Fair Trial - The Open Justice Campaign
(1) In Scotland, since the start of the Coronavirus (Covid-19) lockdown in March 2020, the press and public have been excluded from the courts.
(2)The rules on ‘open justice’ demand that the courts are open to the press and public and therefore open to public scrutiny.
(3) The total exclusion of the press and public from Scottish courts was not necessary. It would have been possible to limit the number allowed in each court with social distancing and screening measures in place.
A Fair Trial Requires Public Courts.
‘Society depends on the courts to act as guardians of the rule of law…Who is to guard the guardians? In a democracy, where the exercise of public authority depends on the consent of the people governed, the answer must lie in the openness of the courts to public scrutiny.’
- During the Covid-19 pandemic, the Scottish Courts and Tribunals Service (SCTS) banned the press and public from all court buildings. This is contrary to the principle of Open Justice. A total ban on the press and public was unnecessary. It would have been possible to place a limit on the number allowed in the viewing gallery of each court, with social distancing and screening measures in place.
- If affected, you can claim compensation. The failure of all solicitors, judges, prosecutors and court staff to disclose that hearings or trials held in private are unlawful, is civil and criminal fraud.
- This paper will start by briefly setting out the rules on Open Justice before explaining why any civil hearing or criminal trial held with the press and public excluded needs to be re-done.
- The Supreme Court has explained the rule on Open Justice: ‘It is a general principle of our constitutional law is that justice is administered by the courts in public, and is therefore open to public scrutiny,’ (A v BBC  UKSC 25 at para. 23).
- There is a long line of judicial decisions, from the highest courts, that confirm the principle and rules of Open Justice. These cases state that trials and hearings must take place in open court with the press and public allowed to be present (Av BBC at paras. 23 to 41). The European Court of Human Rights has also confirmed the principle by stating that ‘The public character of proceedings protects litigants against the administration of justice in secret with no public scrutiny.’ (B and P v United Kingdom (2001) 34 EHRR 529, para 36).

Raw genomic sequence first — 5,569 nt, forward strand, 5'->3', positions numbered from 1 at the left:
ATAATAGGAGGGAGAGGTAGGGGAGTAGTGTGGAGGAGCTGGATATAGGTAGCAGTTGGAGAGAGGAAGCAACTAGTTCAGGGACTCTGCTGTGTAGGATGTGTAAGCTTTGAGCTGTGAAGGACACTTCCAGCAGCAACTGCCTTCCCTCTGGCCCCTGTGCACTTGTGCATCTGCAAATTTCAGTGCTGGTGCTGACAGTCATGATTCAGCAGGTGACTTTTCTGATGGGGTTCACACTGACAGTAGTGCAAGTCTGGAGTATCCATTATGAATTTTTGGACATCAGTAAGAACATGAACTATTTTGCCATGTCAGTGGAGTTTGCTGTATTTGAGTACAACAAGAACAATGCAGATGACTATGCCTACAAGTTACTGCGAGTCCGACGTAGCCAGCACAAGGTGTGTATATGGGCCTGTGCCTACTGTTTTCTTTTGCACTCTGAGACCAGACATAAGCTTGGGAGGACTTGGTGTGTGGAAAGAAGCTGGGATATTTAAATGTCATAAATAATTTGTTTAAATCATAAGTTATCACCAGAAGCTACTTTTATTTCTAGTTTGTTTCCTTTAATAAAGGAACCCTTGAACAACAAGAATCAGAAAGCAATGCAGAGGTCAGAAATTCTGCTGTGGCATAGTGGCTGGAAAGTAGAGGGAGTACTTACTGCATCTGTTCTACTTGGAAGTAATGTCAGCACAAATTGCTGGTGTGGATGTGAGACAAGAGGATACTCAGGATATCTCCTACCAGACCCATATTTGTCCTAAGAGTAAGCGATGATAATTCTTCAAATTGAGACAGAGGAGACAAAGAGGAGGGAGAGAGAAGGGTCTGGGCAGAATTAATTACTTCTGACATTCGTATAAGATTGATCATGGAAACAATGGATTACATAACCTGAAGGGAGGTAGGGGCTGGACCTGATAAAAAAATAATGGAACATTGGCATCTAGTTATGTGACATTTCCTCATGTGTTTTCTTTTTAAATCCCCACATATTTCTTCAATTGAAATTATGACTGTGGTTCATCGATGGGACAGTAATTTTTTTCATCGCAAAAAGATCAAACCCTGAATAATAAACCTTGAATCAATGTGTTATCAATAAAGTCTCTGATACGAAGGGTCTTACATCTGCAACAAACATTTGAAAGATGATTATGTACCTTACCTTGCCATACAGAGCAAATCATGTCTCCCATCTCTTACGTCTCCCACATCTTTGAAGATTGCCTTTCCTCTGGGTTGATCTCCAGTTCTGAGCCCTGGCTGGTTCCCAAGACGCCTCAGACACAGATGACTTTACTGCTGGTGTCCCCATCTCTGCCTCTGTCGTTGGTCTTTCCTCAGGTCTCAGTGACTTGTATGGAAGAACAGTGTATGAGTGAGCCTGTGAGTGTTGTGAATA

Coronavirus: Was the exclusion of the press and public from the courts necessary?
- There seems to be no reason to exclude the press and public from the court buildings. Why was a limited number not allowed in? All courts have public galleries. A limited number allowed in each gallery with screening and social distancing in place would satisfy this requirement of Open Justice.
- Please note that Scotland’s judges excluded the press and public from the courts (judges control the SCTS). Judges have no business administering the court system. The Fair Trial Project has started a campaign on this problem that will run concurrently with the Open Justice Campaign.
What are the consequences of secret courts?
- This dangerously violates the rule of law and people’s human rights. All decisions and sentences made are unlawful.
What can I do about this?
- Please sign up for our free newsletter to keep up to date with this campaign. Please send us an email if this affects you.
 R v City of Westminster Magistrate’s Court  QB 618, cited in A v BBC  UKSC 25 at para. 23
A fully referenced paper is available for the Open Justice Campaign: